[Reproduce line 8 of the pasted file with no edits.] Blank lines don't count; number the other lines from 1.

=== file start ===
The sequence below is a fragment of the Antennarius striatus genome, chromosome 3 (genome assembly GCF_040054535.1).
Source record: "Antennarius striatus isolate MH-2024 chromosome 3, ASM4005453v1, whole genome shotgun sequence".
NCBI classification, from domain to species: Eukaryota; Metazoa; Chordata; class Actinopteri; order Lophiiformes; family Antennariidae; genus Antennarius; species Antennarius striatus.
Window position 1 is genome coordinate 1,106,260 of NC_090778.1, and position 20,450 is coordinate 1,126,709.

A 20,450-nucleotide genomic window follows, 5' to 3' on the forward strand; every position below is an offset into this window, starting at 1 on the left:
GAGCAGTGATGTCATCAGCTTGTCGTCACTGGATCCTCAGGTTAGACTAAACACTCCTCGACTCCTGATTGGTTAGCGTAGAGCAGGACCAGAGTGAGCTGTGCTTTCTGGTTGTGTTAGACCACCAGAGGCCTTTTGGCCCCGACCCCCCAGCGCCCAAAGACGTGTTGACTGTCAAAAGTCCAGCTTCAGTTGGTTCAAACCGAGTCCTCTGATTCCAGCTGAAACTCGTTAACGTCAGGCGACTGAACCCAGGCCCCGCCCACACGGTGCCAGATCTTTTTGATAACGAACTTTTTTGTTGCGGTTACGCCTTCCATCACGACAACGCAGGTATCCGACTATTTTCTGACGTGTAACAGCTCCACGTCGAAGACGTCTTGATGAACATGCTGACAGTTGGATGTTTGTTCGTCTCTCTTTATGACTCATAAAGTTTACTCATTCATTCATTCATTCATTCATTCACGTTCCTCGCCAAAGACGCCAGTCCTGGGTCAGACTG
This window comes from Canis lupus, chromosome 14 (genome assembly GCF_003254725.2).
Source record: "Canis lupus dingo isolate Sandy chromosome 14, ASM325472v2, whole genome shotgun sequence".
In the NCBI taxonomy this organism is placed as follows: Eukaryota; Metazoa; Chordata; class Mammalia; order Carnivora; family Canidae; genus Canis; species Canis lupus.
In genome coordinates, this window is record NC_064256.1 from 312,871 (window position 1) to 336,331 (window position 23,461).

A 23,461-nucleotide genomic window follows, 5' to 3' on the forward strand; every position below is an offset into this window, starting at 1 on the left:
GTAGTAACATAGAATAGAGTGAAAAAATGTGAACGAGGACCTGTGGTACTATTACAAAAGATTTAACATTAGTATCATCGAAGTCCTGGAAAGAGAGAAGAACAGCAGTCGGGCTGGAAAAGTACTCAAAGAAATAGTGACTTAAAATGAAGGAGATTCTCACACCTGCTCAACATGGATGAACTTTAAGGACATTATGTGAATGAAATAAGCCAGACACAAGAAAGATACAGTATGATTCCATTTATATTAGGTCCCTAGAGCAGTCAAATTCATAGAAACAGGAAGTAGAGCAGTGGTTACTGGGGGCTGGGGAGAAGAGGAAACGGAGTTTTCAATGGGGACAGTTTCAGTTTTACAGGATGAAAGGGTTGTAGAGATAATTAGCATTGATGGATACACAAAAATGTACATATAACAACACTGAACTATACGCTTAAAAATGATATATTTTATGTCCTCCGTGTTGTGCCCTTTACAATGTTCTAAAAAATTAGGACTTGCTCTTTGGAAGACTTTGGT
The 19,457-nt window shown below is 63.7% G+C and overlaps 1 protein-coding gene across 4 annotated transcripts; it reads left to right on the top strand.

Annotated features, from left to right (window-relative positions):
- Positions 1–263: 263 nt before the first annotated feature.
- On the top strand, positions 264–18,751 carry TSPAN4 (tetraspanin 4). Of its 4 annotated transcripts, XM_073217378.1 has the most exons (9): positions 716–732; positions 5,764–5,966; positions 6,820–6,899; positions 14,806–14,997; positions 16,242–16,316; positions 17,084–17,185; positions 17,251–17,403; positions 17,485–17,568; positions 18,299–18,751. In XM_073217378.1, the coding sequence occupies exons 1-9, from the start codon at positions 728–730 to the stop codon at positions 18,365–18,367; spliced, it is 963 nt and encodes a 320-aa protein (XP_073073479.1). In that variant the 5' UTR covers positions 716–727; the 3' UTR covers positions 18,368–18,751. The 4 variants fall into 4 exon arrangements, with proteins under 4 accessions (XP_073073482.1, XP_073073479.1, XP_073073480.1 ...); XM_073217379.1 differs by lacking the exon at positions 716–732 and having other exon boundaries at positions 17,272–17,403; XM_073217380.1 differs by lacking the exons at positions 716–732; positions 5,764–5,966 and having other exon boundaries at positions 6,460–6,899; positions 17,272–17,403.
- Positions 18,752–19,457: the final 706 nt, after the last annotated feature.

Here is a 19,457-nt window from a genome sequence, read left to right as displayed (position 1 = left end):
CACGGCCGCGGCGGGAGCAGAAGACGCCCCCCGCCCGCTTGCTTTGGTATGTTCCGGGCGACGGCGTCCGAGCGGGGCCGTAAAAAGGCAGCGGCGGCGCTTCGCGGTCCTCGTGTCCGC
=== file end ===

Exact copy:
Source record: "Canis lupus dingo isolate Sandy chromosome 14, ASM325472v2, whole genome shotgun sequence".